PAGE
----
A little cafe on a mountain changing lives

There is a little café perched above the bazaar. It has windows that look out onto Tibetan prayer flags and rooftops covered in a patchwork of clothes drying in the sun. Beyond, the mountains stretch green into the horizon. The café is worn out and painted all in army green. It is faded, cockroachey and weary, and there is no joy left. It is losing money and will have to close soon.

The vision of the café is a great one: to support women from difficult backgrounds. To give them training and employment and purpose, while working in a Christian cafe. To mentor them in their faith and teach them life skills. And yet there are no customers anymore and the café has had its day.

3277689332_4afde1239e_z (1)I receive a call one night from my brother, the day before the café is to close and the lease given up. He suggests that I should take over the café and make it live again. Could I? The possibility is terrifying and exciting and ridiculous all at once. My passion was baking and I had years of on-the-ground café experience (ie, going out for coffee with friends in Australia) but my admin skills were negligible. How could I run a café? I turn it over to the Father and then I remember the day before my best friend here had asked me to pray for her that God would help her find an area that she could use her gifts of administration in – and she wanted it to include working with nationals. And so it begins. Cheryl and I and a team of nationals begin to make the café live again.

It was a labour of love that tested us again and again. We relied heavily on the Father’s strength. If it was not His will and if He had not empowered us, it would have ended before it even started. Cultural blocks and obstacles paved our way. Finding staff and training them took far longer than I could ever have imagined.

There were moments of incredulousness as I taught our staff to boil a kettle and slice bread, and then moments of joy as I saw our new waitress serving customers and clearing tables without being reminded. Hours of painting, cleaning, redecorating; including painting tabletops with blackboard paint so customers can draw as they wait. One table is covered in a collage of pages from old books, and all of it is under the shadow of the tree painted on the roof.

The café is designed to be a place of rest for weary travelers, and rest for those who work there as they find shelter in the shadow of the Most High.

The labor of love was so worth it. The café is now bright and airy. It is quirky and fun and there is a joy that pervades. It offers delicious baked goods, fresh food and yummy drinks.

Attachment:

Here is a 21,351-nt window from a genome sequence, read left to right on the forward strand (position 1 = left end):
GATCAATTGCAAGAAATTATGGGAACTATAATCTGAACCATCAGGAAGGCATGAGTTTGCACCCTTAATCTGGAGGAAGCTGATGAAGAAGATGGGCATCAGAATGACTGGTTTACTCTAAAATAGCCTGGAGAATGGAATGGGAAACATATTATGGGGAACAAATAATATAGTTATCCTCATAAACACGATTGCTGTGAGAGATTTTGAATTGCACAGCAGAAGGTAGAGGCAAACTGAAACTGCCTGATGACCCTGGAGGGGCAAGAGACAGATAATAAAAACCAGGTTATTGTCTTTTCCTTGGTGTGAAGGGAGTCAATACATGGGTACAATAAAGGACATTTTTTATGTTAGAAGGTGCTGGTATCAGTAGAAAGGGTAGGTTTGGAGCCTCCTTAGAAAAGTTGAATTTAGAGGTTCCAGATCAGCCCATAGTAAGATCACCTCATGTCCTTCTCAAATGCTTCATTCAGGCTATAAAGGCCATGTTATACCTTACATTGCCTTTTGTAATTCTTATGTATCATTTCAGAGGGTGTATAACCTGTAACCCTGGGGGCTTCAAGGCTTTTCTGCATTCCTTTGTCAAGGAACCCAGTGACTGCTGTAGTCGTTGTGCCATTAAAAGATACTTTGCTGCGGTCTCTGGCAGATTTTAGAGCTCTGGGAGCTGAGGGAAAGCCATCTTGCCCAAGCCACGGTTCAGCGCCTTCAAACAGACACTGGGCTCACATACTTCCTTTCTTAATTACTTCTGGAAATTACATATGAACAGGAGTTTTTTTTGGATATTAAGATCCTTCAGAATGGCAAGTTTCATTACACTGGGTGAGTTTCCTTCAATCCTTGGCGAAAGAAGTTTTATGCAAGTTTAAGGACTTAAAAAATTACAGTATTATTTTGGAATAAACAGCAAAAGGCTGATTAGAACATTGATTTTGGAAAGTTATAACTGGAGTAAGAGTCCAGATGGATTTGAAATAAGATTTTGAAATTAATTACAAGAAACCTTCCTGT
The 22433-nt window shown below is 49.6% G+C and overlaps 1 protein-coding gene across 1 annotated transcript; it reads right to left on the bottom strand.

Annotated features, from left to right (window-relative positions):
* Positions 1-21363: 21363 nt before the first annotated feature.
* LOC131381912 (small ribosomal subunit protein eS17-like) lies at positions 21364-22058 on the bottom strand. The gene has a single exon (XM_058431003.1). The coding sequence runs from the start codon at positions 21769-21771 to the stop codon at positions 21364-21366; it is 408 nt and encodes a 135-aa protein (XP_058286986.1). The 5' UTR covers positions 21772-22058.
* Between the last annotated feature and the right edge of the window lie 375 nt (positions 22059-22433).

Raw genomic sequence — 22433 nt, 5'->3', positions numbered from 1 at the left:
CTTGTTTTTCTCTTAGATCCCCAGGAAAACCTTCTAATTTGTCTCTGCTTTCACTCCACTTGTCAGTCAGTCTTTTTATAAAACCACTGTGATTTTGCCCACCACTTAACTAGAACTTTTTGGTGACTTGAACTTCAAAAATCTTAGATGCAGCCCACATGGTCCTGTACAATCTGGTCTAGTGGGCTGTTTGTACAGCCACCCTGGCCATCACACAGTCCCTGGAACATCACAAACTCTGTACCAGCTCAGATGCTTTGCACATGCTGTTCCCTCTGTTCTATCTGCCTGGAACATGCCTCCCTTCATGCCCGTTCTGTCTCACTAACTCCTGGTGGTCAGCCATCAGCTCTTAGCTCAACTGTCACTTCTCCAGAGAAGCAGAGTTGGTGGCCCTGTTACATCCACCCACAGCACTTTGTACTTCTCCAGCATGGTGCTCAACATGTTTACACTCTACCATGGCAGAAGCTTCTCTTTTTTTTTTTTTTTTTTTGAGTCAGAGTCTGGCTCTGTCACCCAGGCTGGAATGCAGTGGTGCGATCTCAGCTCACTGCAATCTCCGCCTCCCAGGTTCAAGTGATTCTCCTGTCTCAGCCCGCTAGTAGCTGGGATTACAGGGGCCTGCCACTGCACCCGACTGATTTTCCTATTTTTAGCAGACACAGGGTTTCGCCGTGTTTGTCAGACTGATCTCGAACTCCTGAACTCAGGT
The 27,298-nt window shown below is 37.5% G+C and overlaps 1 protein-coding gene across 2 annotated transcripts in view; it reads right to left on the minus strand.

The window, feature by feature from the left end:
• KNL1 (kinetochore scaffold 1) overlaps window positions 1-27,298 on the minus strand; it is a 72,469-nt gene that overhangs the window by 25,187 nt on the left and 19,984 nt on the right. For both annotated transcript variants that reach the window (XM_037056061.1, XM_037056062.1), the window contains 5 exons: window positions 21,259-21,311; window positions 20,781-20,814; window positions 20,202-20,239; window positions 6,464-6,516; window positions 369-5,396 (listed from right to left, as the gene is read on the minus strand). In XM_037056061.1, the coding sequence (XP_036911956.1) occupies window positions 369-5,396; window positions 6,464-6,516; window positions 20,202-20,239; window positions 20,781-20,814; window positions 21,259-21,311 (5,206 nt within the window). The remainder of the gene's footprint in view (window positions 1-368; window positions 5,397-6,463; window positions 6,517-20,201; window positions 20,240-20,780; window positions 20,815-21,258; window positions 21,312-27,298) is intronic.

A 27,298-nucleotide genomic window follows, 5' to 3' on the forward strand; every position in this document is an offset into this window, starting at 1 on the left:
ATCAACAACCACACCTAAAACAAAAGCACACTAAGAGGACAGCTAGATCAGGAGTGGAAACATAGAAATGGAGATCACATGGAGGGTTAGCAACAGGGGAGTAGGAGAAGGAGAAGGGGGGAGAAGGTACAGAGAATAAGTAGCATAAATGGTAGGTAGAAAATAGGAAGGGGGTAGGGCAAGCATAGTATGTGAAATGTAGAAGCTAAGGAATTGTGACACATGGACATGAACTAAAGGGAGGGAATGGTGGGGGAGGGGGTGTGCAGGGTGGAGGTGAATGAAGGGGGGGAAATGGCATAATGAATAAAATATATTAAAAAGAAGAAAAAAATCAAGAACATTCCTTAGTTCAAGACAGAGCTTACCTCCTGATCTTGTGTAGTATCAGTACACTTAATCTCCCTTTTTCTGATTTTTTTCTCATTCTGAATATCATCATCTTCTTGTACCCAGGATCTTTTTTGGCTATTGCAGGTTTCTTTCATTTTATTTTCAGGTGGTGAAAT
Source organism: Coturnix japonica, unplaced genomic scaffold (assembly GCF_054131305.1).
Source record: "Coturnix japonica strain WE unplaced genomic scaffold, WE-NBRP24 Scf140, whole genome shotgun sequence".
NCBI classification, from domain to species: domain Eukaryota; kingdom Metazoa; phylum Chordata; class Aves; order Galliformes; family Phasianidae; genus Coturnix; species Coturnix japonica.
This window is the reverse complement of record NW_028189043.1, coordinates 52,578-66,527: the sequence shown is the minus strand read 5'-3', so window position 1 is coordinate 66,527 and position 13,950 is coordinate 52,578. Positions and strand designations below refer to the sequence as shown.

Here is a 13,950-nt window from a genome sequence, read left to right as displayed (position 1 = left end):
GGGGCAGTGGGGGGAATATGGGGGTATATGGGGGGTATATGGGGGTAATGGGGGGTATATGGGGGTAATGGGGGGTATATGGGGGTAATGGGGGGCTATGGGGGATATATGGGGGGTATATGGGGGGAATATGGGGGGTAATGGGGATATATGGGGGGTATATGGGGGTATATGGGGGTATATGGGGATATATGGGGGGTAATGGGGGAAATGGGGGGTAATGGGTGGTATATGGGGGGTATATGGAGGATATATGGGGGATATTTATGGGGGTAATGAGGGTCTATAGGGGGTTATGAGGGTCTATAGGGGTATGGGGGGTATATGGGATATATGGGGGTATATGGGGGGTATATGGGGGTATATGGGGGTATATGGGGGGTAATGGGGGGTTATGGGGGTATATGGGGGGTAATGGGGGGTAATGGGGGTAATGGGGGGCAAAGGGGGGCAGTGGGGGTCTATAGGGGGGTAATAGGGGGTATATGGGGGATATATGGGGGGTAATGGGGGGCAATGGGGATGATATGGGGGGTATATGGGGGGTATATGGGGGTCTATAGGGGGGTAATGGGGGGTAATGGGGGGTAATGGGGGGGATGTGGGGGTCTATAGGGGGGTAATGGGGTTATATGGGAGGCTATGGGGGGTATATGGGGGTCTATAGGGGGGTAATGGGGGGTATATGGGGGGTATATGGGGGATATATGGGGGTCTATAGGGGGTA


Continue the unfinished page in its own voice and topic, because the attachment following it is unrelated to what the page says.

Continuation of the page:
We now have four incredible ladies who work in the café. They are beautiful in a way that I have never known beauty. Their stories are mostly of pain and rejection, and yet they shine with inner beauty and resilience. When we first met them, they were obviously broken and had stories of suffering behind their downcast eyes.

One was abandoned by her husband and rejected by her family. She had nowhere to live. Another is physically disabled, and another is supporting her entire family after their father left them because they were all girls. The ministry of the cafe is primarily to them. They have found acceptance and identity through their work at the cafe. At staff meetings they are often in tears as they express how their workmates are now family to them and they have so much more self worth.

Two girls didn’t know Jesus when they started working at the cafe, and now through the love and testimony of another girl who is a believer they have accepted Christ. They are being discipled in their faith. Their eyes now shine with joy and hope. They are now bringing their families to church as well. Through these girls the light of Christ is being shone to all they know; their families, friends and their whole villages.

Our hope and prayer is that all who come into the café will experience something of the love of Christ. Through the service they receive, the Bible verses on the walls and the Christian books on the shelves.

Supreeti had been married a short time when her husband decided to take another wife. When she objected, he said he would leave her if she didn’t agree. She didn’t agree and he left. In this society, she was seen to be at fault and her family rejected her. For months she moved from unfriendly relative to unfriendly relative, until she heard about the café and was offered a job. Her personal rejection affected her so deeply. She wouldn’t look us in the eyes, and she cowered when we spoke to her. After a year of love and acceptance and meeting Jesus, she is a new woman. She is Christ’s bride – perfect and without blemish, never to be forsaken. She works cheerfully and has a new joy and purpose. Jesus has changed her life and she is full of the joy of His love.

My hope and prayer for the café is that it would extend its reach to include more women who need freedom and hope in Jesus. That we would continue to bless and train the women who are already working there. I can see this happening but it depends largely on increasing our income. It all comes down to the fact that we need more customers to be frequenting the café. We will keep doing what we can to improve the quality of the food and baked goods and keep praying that over time, this little café with a big heart will grow to bless the entire town.